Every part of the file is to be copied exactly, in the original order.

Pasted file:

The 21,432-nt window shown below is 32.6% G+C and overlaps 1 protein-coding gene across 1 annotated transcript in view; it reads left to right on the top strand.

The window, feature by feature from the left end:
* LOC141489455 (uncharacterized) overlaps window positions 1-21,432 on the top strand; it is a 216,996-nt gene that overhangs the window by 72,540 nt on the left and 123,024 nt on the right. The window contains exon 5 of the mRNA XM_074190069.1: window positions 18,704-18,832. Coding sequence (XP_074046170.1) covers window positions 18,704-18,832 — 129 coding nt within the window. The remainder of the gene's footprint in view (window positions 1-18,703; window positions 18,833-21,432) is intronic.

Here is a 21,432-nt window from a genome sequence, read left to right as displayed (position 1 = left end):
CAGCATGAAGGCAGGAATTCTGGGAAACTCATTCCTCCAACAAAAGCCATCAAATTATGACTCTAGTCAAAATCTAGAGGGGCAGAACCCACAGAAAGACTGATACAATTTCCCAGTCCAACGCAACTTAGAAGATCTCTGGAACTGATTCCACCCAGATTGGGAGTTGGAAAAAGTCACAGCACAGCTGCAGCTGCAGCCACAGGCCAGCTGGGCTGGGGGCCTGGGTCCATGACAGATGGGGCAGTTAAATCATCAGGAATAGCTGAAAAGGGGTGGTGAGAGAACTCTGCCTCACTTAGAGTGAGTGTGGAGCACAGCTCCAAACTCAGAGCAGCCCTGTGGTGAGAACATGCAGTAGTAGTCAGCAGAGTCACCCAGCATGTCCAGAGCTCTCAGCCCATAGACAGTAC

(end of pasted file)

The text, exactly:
The 21,432-nt window shown below is 32.6% G+C and overlaps 1 protein-coding gene across 1 annotated transcript in view; it reads left to right on the top strand.

The window, feature by feature from the left end:
* LOC141489455 (uncharacterized) overlaps window positions 1-21,432 on the top strand; it is a 216,996-nt gene that overhangs the window by 72,540 nt on the left and 123,024 nt on the right. The window contains exon 5 of the mRNA XM_074190069.1: window positions 18,704-18,832. Coding sequence (XP_074046170.1) covers window positions 18,704-18,832 — 129 coding nt within the window. The remainder of the gene's footprint in view (window positions 1-18,703; window positions 18,833-21,432) is intronic.

Here is a 21,432-nt window from a genome sequence, read left to right as displayed (position 1 = left end):
CAGCATGAAGGCAGGAATTCTGGGAAACTCATTCCTCCAACAAAAGCCATCAAATTATGACTCTAGTCAAAATCTAGAGGGGCAGAACCCACAGAAAGACTGATACAATTTCCCAGTCCAACGCAACTTAGAAGATCTCTGGAACTGATTCCACCCAGATTGGGAGTTGGAAAAAGTCACAGCACAGCTGCAGCTGCAGCCACAGGCCAGCTGGGCTGGGGGCCTGGGTCCATGACAGATGGGGCAGTTAAATCATCAGGAATAGCTGAAAAGGGGTGGTGAGAGAACTCTGCCTCACTTAGAGTGAGTGTGGAGCACAGCTCCAAACTCAGAGCAGCCCTGTGGTGAGAACATGCAGTAGTAGTCAGCAGAGTCACCCAGCATGTCCAGAGCTCTCAGCCCATAGACAGTAC